‘Freight and Baggage’ was the theme for October’s MFA Painting seminar, looking at tradition and weight within painting. Students and staff contributed a range of references. Subsequently concentrated discussion followed beginning with old masters through to modernism and contemporary work. A brief outline of the discussion and selection of the images are above and below.
The discussion began with Michel Foucault’s opening chapter of The Order of Things (1966), an analysis of Las Meninas by Diego Velazquez, where the viewer is implicated as subject; an example of representation declaring the importance of the central figure; the significance of the mirror central within the painting. The materiality and physical scale of the painting were also discussed and reference was made to Picasso’s multiple versions of Las Meninas.
In the more recent, John Currin’s ‘The Old Fence’, we see evidence of multiple layers, referring back to the history of painting.
Politics and painting featured with Jacques Louis David, Death of Marat. T.J Clark described it as the first modernist painting for “the way it took the stuff of politics as its material, and did not transmute it”.
The endurance of painting was highlighted. Rothko’s later works appear cloudy and luminous sharing similar overlaps in materiality and atmosphere evident within the Caspar David Friedrich painting. How do we inhabit a space of a painting and how do you inhabit a space in which you place a figure? Painting as a window was considered; ‘The Monk By The Sea’ is a representation of meditation; the Rothko’s, a space for contemplation.
The frescoes of Piero della Francesca have similar materiality to the Friedrich painting; the gaps, cracks and missing faces are part of the way we see the images.
Expanding upon the weight and baggage of paintings history, the idea of paintings inherited marks began with a painting by Merlin James. Viaduct appears as speedily painted subject matter, although his paintings are often worked on for long periods. Within contemporary painting, whether representation, figuration or abstraction, the point was made that a brush mark is difficult to do. Further discussion developed with Picasso in the seminar and the development of Cubism and its legacy.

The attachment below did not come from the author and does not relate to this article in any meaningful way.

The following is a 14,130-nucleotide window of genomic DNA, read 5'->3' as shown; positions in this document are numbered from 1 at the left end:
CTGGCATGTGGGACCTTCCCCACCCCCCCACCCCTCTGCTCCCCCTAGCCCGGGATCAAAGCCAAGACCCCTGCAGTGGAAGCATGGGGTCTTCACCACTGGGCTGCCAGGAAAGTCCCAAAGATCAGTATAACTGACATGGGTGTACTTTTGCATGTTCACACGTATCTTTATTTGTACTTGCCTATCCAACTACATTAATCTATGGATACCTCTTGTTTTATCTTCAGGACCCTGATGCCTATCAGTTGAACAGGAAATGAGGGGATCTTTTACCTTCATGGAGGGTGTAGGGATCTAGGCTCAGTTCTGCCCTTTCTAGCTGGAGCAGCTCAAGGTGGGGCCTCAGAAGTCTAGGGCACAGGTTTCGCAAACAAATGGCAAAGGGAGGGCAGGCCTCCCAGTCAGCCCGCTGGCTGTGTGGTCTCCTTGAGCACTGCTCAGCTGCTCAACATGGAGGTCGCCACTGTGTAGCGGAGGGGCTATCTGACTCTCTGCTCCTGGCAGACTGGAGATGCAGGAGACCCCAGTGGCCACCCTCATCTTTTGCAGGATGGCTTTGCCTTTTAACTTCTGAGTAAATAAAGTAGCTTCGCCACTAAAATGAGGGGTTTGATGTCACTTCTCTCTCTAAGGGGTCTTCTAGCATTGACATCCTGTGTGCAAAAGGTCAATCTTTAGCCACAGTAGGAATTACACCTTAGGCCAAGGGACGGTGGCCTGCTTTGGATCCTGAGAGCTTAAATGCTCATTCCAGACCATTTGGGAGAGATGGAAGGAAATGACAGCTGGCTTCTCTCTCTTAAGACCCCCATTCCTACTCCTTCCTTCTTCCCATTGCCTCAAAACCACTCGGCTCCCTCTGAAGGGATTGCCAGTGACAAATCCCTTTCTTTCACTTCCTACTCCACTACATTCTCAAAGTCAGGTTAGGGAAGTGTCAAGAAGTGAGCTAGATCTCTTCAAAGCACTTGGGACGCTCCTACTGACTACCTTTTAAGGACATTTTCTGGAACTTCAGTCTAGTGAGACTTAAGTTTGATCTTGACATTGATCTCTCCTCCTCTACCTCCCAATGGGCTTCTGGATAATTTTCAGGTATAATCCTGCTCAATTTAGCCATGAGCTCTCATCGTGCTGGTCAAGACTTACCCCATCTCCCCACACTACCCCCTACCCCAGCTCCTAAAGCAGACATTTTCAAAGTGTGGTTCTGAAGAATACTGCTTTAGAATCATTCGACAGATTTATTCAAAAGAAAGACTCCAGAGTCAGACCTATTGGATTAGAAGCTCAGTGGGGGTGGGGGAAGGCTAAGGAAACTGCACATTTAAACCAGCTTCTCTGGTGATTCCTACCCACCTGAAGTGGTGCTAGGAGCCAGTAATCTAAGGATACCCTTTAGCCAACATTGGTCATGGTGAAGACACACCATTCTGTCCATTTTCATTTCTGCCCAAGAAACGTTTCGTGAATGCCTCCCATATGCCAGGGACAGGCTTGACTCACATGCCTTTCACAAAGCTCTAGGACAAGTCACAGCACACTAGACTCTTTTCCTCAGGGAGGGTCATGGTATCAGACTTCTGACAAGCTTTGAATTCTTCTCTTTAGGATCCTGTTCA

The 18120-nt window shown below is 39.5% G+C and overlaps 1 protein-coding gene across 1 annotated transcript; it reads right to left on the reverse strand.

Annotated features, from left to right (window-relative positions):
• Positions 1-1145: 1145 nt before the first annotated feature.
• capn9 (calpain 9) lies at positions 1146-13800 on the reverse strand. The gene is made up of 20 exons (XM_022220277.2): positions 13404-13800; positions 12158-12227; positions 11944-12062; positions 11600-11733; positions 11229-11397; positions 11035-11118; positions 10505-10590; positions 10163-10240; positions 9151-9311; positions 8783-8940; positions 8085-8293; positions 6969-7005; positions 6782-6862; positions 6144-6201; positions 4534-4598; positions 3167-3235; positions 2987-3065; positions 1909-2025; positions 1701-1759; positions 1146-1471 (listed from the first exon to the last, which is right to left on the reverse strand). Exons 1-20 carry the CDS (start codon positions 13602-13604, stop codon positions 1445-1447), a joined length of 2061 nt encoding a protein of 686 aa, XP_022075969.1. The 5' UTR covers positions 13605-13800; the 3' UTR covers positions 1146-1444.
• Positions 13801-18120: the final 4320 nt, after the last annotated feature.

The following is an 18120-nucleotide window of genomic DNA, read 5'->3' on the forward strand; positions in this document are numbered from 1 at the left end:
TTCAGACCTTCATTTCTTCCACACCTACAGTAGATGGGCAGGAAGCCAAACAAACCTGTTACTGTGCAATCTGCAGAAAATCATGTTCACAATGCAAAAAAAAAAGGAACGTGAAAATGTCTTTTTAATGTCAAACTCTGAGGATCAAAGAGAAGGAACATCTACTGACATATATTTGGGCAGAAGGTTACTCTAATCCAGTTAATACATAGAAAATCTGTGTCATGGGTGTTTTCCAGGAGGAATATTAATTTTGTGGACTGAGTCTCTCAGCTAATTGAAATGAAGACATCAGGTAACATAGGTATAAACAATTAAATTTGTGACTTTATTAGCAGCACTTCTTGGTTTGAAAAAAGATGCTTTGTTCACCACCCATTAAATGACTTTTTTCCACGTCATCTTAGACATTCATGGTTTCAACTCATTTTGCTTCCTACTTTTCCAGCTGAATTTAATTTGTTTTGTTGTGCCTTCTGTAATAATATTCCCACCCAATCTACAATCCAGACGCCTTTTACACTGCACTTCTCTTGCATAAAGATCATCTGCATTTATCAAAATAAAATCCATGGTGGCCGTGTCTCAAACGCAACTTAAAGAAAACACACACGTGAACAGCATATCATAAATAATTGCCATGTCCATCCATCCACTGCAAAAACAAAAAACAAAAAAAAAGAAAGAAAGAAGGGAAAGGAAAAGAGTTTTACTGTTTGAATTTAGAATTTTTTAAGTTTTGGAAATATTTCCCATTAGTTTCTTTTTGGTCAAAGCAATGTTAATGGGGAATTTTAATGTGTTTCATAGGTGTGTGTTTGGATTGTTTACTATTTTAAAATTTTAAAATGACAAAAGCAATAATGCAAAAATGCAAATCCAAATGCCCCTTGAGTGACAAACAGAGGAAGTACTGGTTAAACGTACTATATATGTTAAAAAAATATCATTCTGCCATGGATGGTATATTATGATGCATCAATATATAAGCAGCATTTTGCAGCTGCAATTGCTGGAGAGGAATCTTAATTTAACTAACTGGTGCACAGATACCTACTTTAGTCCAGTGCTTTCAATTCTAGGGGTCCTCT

With Kiefer, reference was made to German history and the Holocaust; to the history of weight and guilt. Freight was discussed as a notion to carry within painting, as paintings project. Objects hang onto Kiefer’s paintings without making the canvas sag. The more weight added to the painting, the freight becomes analogous. Reference was made to Günter Grass.
Hard edged painting relating to the weight of mid century abstraction was prompted by Frank Stella with Jens Wolf. Wolf uses readymade colours, found on packaging within his paintings. Speculating if this is attempting to undermine the monumentalism of mid-century American Modernism: “How do you deal with debt? Is this a tribute to Stella or is it getting him off your back?”
The sculpture in Eric Fischl’s painting ‘The Sheer Weight of History’ is by Italian artist Gian Lorenzo Bernini, 1620, Sleeping Hermaphroditus. The boy under the sculpture doesn’t know how to react with it; he brings something past into the contemporary.
‘America’s most wanted painting’ reflected the question often asked of painters is “So do you do landscapes or portraits?” implying that if you don’t do either ‘what you do mustn’t be any good’.
Irwin has often said he wished to paint a painting ‘that didn’t begin and end at the edge’, producing perceptual experiences as opposed to images observed by the viewer. Further to Newman, who sought to make work free of subject matter, reducing composition, Irwin carries these ideas and thinking within his installations, in this case deliberately citing Newman’s title Who’s Afraid of Red, Yellow and Blue. Doug Wheeler also works with the medium of perception and experience, using volume, space and light. Thinking Freight and Baggage within painting, Wheeler’s ‘Untitled’ also recalls Albers and ‘Homage to The Square’.
Posted by Kristina Huxley and Robert Armstrong